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What makes 'The Turn of the Screw' such a successful short story?

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What makes 'The Turn of the Screw' such a successful short story? "The Turn of the Screw" was written by the renowned American author Henry James during the 1890's. James had recently been through an extremely unsuccessful patch, finding it difficult to sell his lengthy, wordy novels and enduring the shame of having one of his plays booed off stage, therefore, his motivation for writing the novella was mainly mercenary. When James decided to take action, he immediately turned to his notebook for inspiration 'in search of something that might tickle the public's jaded taste'. It was here that he found a source for the tale: Archbishop Benson's anecdote about a pair of sinful servants, a man and a woman, who had corrupted two children in their care, and then returned from the dead to claim their souls. 'The Turn of the Screw' draws many other parallels with the anecdote including the setting (a country house) and how the phantoms appear: beckoning to the children from the battlements and across water. 'The, Turn of the Screw' was published at a time when 'spiritual issues' concerning death and the afterlife were becoming increasingly popular and when Gothic, supernatural stories were in demand. Considering this, it is not surprising that James decided to cover these genres. The novella-length tale was first published as a series of 12 instalments in the magazine Collier's Weekly, between the months of January and April in 1898. Its modern day equivalent would most likely be a serialised drama on television. When we consider James' difficulty in writing briefly, we can see that these weekly instalments were an ideal solution to his problem; James could maintain his complex writing style without compromising the reader's attention, therefore making Turn of the Screw far more digestible. ...read more.


Those who choose to believe 'The Turn of the Screw' is simply a ghost story will perceive the Governess as courageous and heroic, however, if we analyse her character from a Freudian standpoint our opinion of her becomes entirely different. Douglas' "confident admiration" of the governess predisposes us to consider her a reliable source, but when we observe that each supernatural visitation follows a stressful incident or vivid fantasy, we begin to question her credibility. Though the author of the account seems reasonable and level headed throughout the tale, we must remember that the words we are reading are not those of the naive 20 year old. The account it is written many years after the actual events, by a considerably more experienced and mature Governess, who admits that if placed in those same situations in her seasoned state, would almost certainly have reacted differently. She acknowledges that her perception of a Bly, for instance, would probably be much different to her first impression: "I daresay that to my older and more informed eyes it would now appear sufficiently contracted". Unfortunately, her own memories are the only evidence on which the older Governess can base her conclusions about what really happened. Despite describing herself as "anxious", "fluttered" and "easily carried away", it clearly does not occur to her that she may have become susceptible to stress induced hallucinations... She writes as though her perceptions were the reality. In addition, we must consider Douglas' own feelings towards the Governess; he admits to have been in love with the woman, therefore his infatuation may have altered his perception of her, just as the Governess' infatuation altered her perception of the Uncle. ...read more.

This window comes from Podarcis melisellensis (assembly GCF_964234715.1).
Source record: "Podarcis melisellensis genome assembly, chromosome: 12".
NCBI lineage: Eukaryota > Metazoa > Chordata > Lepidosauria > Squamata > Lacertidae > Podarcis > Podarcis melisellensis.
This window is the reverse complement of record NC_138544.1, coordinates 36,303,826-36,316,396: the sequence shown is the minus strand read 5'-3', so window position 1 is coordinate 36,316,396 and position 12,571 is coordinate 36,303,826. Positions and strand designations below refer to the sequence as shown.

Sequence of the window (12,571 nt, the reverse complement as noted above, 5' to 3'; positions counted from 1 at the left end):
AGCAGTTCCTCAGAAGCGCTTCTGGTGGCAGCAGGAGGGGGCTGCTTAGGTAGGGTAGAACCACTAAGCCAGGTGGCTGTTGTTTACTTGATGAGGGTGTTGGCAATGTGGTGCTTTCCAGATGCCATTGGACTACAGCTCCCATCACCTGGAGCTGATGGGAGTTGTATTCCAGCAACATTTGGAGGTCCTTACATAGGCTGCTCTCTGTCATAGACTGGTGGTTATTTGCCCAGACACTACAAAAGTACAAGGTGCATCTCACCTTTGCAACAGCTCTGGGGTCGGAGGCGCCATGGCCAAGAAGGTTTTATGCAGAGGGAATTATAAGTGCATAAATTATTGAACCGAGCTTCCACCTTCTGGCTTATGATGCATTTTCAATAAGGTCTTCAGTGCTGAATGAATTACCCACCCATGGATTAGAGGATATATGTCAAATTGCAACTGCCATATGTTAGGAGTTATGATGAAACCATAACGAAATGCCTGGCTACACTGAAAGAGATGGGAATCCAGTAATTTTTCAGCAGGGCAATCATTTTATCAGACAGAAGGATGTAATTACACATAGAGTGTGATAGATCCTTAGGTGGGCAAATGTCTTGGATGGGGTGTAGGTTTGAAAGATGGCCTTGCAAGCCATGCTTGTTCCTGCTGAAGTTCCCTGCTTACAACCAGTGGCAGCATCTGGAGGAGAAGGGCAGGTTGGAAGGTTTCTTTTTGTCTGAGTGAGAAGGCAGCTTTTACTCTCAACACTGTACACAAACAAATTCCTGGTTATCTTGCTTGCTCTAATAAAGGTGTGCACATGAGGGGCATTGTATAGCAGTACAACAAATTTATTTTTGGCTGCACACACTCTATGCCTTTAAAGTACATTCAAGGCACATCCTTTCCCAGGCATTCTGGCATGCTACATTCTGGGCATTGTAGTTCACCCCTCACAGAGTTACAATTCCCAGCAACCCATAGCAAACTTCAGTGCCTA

This indicates that her intention was not to accost the Governess, but merely that she taken the opportunity to return to the sanctuary of her old classroom while she assumed everyone would be at worship. This expectation that everyone would attend Sunday service makes it clear that the attitude to religion was much different to our modern day attitudes. It is important to keep in mind that a 19th century reader would probably find 'The Turn of Screw' far more shocking and powerful than a modern day reader. Though James' style may appear laboured and difficult, his intended audience would have been the intellectual and superiorly educated upper class; consequently, the complex writing style he favours is entirely appropriate. Though some may find the intricate sentences a little hard to follow, they allow James to provide extraordinary level of detail regarding the characters, setting and atmosphere. This mass of information, which may occasionally make the reader feel a little claustrophobic, means that tale is ideal for screen adaptation, as proved by the several films and stage productions based on it. 'The Turn of the Screw' is also richly infused with symbolism, and James employs several motifs, which run throughout the Governess' account. The use of sound is particularly relevant, as it is used to symbolise life and all that is natural and normal. Conversely, silence often heralds any unnatural incidents, such as the Governess' disturbing visions. The use of light also features heavily; Candle light seems to imply safety and protection whereas twilight suggests danger. One examples of this is when the Governess encounters Quint on the stairs and her candle, "under a bold flourish", is blown out. She describes the "cold, faint twilight" in which the figure of Quint is framed. The use of religious imagery is also extremely prevalent. ...read more.

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